Just when the MFIs were trying to write-off the Covid losses and re-start their growth journey, the 2 nd wave came and hit them. Given that this wave has penetrated the depth of India’s hinterland, the MFI sector has been very vocal is demanding an emergency credit line of Rs.15,000crs, government relief through Partial Guarantee scheme and enhancement the lending rate.
As investors, we may be tempted to think that last few quarters should be treated as “exceptional” due to cyclones, special situation in Assam & West Bengal, and finally the Covid pandemic. It’s surely a good thing to be hopeful and try and see light at the end of the tunnel. But it may not be a bad idea to try and understand if COVID was the only reason for the current state of the industry!
Let’s rewind a little to 2018 The NBFC sector was the epicenter of the IL&FS storm, when credit markets froze in Sep, 2018. Even the well-run NBFCs were lying low and waiting for the tide to subside. But one sub-sector seemed to be quite unaffected and never faced funding crunch, thanks to the priority sector status. The MFIs became the darlings of investors – unfazed, unaffected, and delivering on the promise of 30% CAGR and sub 2% credit losses for the entire FY19 and FY20!
|Loan Growth over 24 Months prior to Covid||Loan growth in Covid year|
Source: Company presentations
Did the average rural customer need so much money?
The MFI sector was flush with funds, both debt and equity. And they were in a hurry to grow and deliver on the 30% CAGR promise. The MFIs wasted no time and took the path to easy growth i.e.lend more to the same set of existing clients. Bandhan Bank increased its ticket size by 2-3x under the narrative of “completely dominating” the ustomer; Credit Access designed innovative products to lend more to the same customer.
Ultimately, there was low consideration for the basic question i.e. did the rural borrower need so much money? And will she be able to repay? A look at the below table can summarize what transpired in the microfinance sector in the five years preceding the pandemic. Given the slowness in Indian economy, an average rural household could only grow its income by 23%. However, his outstanding debt increased by 106% over that period, thanks to the zealous growth targets of MFIs.
|2016 to 2020||Total Growth|
|Ticket size growth||106%|
|Rural wage growth||23%|
Source: Economic Times, MFIN, SADHAN
Overleveraged customer could be the bigger cause; Covid was just the trigger!
As we saw in the table above, we might be in a situation where millions of rural folks have more loans on their heads than they could afford to repay. And then Covid struck. While Covid is no small event, we do know that even a medium sized pot-hole is enough to topple an overloaded vehicle. The signs of stress among the borrowers are clearly visible from the decline in repayment rates over the years. Most of the MFIs explained that they are giving longer duration loans but that doesn’t explain the extent of drop in collections.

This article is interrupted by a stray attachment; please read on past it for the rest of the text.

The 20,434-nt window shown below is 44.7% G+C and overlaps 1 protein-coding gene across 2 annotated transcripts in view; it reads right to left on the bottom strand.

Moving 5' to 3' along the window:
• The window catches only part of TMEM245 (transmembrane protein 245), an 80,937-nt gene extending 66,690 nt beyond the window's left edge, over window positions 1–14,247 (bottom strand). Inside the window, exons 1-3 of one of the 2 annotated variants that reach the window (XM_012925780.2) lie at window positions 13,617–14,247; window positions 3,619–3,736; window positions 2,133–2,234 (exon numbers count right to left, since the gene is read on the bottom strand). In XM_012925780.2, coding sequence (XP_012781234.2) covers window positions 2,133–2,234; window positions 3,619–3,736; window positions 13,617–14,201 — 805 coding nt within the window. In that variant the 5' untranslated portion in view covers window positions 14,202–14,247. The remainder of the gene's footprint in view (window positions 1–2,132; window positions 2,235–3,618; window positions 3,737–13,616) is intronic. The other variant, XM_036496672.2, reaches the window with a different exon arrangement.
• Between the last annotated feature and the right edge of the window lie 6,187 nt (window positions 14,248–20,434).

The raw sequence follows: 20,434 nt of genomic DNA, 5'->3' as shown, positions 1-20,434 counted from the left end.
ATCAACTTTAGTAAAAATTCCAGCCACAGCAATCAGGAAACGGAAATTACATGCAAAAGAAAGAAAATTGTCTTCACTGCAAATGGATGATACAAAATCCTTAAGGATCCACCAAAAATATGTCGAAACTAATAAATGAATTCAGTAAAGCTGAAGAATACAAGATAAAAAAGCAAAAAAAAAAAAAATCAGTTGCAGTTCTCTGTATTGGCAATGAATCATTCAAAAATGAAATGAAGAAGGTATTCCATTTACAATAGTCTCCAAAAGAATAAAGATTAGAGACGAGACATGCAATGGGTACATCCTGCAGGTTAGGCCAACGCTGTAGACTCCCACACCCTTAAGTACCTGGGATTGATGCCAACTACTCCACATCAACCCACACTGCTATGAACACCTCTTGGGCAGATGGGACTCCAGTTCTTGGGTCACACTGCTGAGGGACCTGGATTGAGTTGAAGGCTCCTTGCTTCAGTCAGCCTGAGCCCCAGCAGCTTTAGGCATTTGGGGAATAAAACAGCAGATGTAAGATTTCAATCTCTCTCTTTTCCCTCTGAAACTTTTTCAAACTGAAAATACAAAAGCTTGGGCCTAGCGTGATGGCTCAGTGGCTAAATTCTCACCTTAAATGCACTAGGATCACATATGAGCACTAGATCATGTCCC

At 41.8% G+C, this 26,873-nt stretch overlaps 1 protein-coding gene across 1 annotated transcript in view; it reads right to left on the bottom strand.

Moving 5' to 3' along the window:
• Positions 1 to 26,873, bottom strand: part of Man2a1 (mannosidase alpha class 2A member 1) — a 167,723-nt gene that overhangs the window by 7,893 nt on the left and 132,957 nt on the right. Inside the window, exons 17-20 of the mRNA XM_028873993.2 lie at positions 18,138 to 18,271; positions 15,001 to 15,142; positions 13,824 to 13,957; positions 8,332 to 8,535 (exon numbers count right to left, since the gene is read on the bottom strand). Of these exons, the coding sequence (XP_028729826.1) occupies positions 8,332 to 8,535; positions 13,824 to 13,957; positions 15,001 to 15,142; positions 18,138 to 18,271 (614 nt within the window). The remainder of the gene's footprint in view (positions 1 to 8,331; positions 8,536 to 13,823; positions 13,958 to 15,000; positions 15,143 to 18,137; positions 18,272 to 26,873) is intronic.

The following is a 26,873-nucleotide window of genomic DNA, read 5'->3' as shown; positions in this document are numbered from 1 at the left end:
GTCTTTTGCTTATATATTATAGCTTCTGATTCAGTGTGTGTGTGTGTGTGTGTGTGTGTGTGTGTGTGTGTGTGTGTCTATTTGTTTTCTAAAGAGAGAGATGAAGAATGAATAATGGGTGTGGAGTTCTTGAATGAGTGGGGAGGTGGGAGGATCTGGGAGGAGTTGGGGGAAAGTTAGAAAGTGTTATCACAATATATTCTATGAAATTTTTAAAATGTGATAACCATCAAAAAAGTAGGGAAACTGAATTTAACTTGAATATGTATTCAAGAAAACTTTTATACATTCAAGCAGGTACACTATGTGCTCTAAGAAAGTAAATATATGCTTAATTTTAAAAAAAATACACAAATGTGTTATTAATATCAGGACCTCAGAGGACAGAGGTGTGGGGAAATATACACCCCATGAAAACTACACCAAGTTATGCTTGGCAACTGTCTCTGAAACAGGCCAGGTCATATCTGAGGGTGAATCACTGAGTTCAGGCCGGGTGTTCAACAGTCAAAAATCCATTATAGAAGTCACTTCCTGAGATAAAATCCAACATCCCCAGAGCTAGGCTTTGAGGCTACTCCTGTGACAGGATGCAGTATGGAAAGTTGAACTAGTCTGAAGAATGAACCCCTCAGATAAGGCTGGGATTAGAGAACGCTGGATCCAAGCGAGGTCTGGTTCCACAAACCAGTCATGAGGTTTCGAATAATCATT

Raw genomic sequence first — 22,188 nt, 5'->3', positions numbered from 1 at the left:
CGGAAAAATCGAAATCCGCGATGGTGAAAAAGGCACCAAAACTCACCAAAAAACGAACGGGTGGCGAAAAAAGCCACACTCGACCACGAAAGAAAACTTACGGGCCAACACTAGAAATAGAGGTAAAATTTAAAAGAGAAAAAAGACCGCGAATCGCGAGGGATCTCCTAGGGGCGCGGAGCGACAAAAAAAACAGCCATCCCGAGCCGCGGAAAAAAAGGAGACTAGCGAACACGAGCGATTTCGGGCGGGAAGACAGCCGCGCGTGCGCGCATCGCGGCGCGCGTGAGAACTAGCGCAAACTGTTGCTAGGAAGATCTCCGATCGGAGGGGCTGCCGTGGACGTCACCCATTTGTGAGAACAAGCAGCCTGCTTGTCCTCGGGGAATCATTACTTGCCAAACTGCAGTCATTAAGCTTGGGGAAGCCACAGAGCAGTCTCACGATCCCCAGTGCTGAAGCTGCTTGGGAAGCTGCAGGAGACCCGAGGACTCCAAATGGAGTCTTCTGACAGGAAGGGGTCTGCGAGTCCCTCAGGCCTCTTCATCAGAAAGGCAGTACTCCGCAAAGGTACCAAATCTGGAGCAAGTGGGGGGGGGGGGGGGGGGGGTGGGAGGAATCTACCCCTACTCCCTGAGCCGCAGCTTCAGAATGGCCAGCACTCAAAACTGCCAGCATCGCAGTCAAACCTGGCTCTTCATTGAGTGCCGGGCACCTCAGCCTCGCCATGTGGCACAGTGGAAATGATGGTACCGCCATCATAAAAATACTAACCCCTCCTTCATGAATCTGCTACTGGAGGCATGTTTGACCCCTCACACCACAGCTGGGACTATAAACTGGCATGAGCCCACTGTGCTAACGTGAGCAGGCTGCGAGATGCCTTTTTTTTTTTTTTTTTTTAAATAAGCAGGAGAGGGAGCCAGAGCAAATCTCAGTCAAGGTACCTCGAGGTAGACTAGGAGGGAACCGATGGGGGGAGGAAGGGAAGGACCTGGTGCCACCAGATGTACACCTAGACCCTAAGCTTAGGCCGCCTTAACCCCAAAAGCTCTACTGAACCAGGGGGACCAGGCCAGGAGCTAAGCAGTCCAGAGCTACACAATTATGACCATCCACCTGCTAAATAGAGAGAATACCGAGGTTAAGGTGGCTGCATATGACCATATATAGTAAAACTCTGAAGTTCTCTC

|Repayments (% of previous yr loans)|
Source: Company data, GreenEdge
Is there light at the end of the tunnel?
The current outcome is a far cry from original promise of the microfinance model i.e. there is tremendous growth opportunity in rural India; and that lending exclusively to groups of women is an extremely low risk model. Four large MFIs have reported combined provisions / losses of ~Rs6,000crs or 7% of their pre-Covid portfolio and the damage caused by the 2 nd wave is yet to unfold.
|Provisions (% of previous yr loans)|
Source: Company data, GreenEdge
We need to understand that an average rural Indian family cannot remain unscathed when faced with two bad events in a single year. Hence, microfinance companies may experience similar levels of pain in FY22 as well. But the good part about all the external problems is that they come to an end.
The 2 nd wave will end in a few months and most of these large companies either have a strong capital base or will raise capital to absorb the losses. The regulator on its part is doing all it can to ensure that MFIs have access to liquidity till the pandemic ends. Hence, the worst will be over in FY22. The stock prices & valuations of these MFIs somewhat reflect this optimism.
Source: Based of Mar’21 financials
The bigger question for the long-term investors should be “is it sustainable to grow at 30-40% when your under-lying customer is growing only at 6-8%”. In the past, investors have expected nothing less than 30% growth from MFIs and managements have promised only more! Microfinance sector will continue to see boom & burst cycles unless growth ambitions & aspirations are re-calibrated.